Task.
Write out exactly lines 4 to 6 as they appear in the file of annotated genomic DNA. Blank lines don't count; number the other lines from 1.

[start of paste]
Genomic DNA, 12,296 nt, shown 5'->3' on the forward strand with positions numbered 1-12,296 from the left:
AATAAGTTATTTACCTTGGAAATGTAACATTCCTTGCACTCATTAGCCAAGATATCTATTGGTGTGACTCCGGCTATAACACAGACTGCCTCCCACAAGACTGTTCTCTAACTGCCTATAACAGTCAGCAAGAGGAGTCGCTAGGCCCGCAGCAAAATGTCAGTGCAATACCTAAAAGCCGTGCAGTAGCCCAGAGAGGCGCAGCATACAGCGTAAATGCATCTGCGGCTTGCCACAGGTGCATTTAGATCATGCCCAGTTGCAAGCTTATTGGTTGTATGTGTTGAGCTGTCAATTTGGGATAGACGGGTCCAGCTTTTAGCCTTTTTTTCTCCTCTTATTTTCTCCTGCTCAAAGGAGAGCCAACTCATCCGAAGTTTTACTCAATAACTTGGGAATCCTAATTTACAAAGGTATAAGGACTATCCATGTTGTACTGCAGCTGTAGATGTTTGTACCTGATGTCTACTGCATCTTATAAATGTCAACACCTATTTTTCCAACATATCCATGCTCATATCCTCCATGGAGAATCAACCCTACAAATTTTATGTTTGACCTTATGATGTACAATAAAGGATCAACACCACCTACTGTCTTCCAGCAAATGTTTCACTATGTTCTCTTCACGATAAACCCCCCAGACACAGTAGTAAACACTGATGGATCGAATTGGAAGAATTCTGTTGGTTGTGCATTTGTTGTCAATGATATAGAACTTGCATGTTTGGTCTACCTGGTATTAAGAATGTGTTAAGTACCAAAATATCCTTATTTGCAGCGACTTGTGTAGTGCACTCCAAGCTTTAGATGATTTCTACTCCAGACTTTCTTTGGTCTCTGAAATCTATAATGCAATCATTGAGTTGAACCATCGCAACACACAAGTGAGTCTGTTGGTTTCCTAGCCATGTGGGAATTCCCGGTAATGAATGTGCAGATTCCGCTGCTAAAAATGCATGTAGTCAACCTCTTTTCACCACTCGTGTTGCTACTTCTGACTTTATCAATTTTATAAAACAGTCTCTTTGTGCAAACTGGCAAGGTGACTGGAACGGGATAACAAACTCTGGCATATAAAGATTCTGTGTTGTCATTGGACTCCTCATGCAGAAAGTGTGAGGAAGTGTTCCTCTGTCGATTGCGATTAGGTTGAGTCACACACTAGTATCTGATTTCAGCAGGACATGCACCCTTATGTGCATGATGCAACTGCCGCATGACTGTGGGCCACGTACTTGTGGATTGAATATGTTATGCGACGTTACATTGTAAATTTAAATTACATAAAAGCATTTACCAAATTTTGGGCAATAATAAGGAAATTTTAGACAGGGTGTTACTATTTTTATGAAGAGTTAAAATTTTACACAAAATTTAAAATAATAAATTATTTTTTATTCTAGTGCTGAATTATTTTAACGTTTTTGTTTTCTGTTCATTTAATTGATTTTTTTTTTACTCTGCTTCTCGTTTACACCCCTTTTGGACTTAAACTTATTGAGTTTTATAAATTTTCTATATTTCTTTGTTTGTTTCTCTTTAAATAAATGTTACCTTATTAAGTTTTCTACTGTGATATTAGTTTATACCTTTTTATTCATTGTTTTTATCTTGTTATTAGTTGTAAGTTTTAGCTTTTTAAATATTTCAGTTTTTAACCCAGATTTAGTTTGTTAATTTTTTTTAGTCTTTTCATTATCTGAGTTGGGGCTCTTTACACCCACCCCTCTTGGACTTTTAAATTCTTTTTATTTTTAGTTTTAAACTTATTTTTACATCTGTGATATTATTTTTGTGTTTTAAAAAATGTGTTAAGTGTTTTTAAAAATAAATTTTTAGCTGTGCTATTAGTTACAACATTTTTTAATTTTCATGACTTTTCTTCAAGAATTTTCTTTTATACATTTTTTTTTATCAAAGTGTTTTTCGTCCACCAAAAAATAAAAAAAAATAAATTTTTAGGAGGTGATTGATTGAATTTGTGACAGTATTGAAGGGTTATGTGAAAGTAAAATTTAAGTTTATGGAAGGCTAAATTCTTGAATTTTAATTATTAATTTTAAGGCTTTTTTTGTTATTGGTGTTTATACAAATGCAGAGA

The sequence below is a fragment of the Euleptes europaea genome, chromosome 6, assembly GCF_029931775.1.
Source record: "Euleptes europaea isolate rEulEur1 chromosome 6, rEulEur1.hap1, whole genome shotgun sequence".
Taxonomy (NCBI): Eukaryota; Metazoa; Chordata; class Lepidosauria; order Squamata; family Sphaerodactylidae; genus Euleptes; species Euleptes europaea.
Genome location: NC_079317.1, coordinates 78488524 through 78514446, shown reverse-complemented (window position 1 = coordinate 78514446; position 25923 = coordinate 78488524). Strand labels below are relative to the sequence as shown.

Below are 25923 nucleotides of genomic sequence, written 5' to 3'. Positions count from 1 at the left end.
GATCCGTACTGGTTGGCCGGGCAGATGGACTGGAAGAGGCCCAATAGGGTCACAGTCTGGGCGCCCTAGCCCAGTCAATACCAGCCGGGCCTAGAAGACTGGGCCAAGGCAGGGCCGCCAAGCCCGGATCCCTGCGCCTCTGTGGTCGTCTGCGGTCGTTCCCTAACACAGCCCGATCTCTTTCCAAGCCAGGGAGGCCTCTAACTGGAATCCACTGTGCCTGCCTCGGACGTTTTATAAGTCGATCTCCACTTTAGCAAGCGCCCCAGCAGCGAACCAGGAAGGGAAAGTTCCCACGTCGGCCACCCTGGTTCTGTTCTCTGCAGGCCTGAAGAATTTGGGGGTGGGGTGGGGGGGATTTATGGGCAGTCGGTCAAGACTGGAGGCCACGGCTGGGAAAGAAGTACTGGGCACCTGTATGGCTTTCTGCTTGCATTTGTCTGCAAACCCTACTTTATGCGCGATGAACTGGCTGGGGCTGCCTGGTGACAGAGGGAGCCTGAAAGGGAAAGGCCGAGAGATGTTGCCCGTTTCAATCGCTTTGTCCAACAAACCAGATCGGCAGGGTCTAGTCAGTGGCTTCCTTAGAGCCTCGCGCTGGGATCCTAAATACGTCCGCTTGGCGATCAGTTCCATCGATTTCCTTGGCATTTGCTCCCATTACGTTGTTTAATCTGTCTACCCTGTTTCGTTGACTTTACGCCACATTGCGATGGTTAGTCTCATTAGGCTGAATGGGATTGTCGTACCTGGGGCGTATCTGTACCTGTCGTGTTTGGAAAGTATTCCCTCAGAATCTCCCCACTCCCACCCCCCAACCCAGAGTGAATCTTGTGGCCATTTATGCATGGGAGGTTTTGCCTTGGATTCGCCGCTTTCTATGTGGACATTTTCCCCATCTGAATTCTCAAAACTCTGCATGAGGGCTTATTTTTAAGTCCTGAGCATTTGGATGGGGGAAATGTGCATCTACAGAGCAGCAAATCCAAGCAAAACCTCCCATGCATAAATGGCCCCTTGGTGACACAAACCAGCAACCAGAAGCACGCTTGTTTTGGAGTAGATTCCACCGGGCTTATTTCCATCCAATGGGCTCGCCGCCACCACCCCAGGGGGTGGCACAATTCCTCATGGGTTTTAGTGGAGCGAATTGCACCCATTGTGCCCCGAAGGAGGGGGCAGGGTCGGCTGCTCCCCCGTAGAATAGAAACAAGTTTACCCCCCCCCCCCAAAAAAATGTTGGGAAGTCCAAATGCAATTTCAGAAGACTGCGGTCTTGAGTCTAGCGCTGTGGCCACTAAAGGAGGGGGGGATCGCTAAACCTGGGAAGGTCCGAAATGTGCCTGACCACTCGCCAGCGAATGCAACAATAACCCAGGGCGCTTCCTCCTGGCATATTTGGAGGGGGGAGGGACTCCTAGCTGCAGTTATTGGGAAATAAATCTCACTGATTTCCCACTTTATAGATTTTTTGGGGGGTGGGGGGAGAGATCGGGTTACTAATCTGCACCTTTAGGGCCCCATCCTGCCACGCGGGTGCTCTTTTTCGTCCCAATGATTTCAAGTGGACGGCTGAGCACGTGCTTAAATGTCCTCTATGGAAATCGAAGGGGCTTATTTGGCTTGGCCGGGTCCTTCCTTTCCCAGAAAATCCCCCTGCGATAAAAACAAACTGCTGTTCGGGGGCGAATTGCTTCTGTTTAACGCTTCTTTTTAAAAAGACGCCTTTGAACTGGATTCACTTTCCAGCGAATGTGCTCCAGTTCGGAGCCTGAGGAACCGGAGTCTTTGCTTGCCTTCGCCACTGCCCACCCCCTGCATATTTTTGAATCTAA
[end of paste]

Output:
Source record: "Euleptes europaea isolate rEulEur1 chromosome 6, rEulEur1.hap1, whole genome shotgun sequence".
Taxonomy (NCBI): Eukaryota; Metazoa; Chordata; class Lepidosauria; order Squamata; family Sphaerodactylidae; genus Euleptes; species Euleptes europaea.
Genome location: NC_079317.1, coordinates 78488524 through 78514446, shown reverse-complemented (window position 1 = coordinate 78514446; position 25923 = coordinate 78488524). Strand labels below are relative to the sequence as shown.